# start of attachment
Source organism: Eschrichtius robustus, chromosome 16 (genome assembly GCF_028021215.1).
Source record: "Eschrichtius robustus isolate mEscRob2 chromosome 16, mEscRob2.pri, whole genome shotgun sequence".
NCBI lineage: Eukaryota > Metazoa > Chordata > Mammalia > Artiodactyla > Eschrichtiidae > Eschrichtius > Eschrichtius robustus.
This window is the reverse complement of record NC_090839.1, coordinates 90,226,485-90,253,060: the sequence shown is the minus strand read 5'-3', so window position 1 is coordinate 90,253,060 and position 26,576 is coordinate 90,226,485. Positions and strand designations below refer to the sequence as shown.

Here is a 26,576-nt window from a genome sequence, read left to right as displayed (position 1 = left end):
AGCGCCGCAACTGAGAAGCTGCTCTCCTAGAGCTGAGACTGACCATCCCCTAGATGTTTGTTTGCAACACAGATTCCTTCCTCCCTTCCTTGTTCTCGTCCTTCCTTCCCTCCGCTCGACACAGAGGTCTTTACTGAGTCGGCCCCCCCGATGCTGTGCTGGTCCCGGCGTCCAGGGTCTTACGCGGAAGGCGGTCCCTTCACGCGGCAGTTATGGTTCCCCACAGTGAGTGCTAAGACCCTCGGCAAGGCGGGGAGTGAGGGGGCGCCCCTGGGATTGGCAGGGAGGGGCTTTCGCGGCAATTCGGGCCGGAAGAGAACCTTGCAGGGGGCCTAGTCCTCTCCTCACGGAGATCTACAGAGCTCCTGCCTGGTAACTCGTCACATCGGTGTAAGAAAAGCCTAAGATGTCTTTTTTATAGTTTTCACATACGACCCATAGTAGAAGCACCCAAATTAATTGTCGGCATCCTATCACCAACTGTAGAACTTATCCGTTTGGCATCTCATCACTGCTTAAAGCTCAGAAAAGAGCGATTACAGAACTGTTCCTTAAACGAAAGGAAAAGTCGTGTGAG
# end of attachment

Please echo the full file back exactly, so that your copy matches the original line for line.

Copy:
Source organism: Eschrichtius robustus, chromosome 16 (genome assembly GCF_028021215.1).
Source record: "Eschrichtius robustus isolate mEscRob2 chromosome 16, mEscRob2.pri, whole genome shotgun sequence".
NCBI lineage: Eukaryota > Metazoa > Chordata > Mammalia > Artiodactyla > Eschrichtiidae > Eschrichtius > Eschrichtius robustus.
This window is the reverse complement of record NC_090839.1, coordinates 90,226,485-90,253,060: the sequence shown is the minus strand read 5'-3', so window position 1 is coordinate 90,253,060 and position 26,576 is coordinate 90,226,485. Positions and strand designations below refer to the sequence as shown.

Here is a 26,576-nt window from a genome sequence, read left to right as displayed (position 1 = left end):
AGCGCCGCAACTGAGAAGCTGCTCTCCTAGAGCTGAGACTGACCATCCCCTAGATGTTTGTTTGCAACACAGATTCCTTCCTCCCTTCCTTGTTCTCGTCCTTCCTTCCCTCCGCTCGACACAGAGGTCTTTACTGAGTCGGCCCCCCCGATGCTGTGCTGGTCCCGGCGTCCAGGGTCTTACGCGGAAGGCGGTCCCTTCACGCGGCAGTTATGGTTCCCCACAGTGAGTGCTAAGACCCTCGGCAAGGCGGGGAGTGAGGGGGCGCCCCTGGGATTGGCAGGGAGGGGCTTTCGCGGCAATTCGGGCCGGAAGAGAACCTTGCAGGGGGCCTAGTCCTCTCCTCACGGAGATCTACAGAGCTCCTGCCTGGTAACTCGTCACATCGGTGTAAGAAAAGCCTAAGATGTCTTTTTTATAGTTTTCACATACGACCCATAGTAGAAGCACCCAAATTAATTGTCGGCATCCTATCACCAACTGTAGAACTTATCCGTTTGGCATCTCATCACTGCTTAAAGCTCAGAAAAGAGCGATTACAGAACTGTTCCTTAAACGAAAGGAAAAGTCGTGTGAG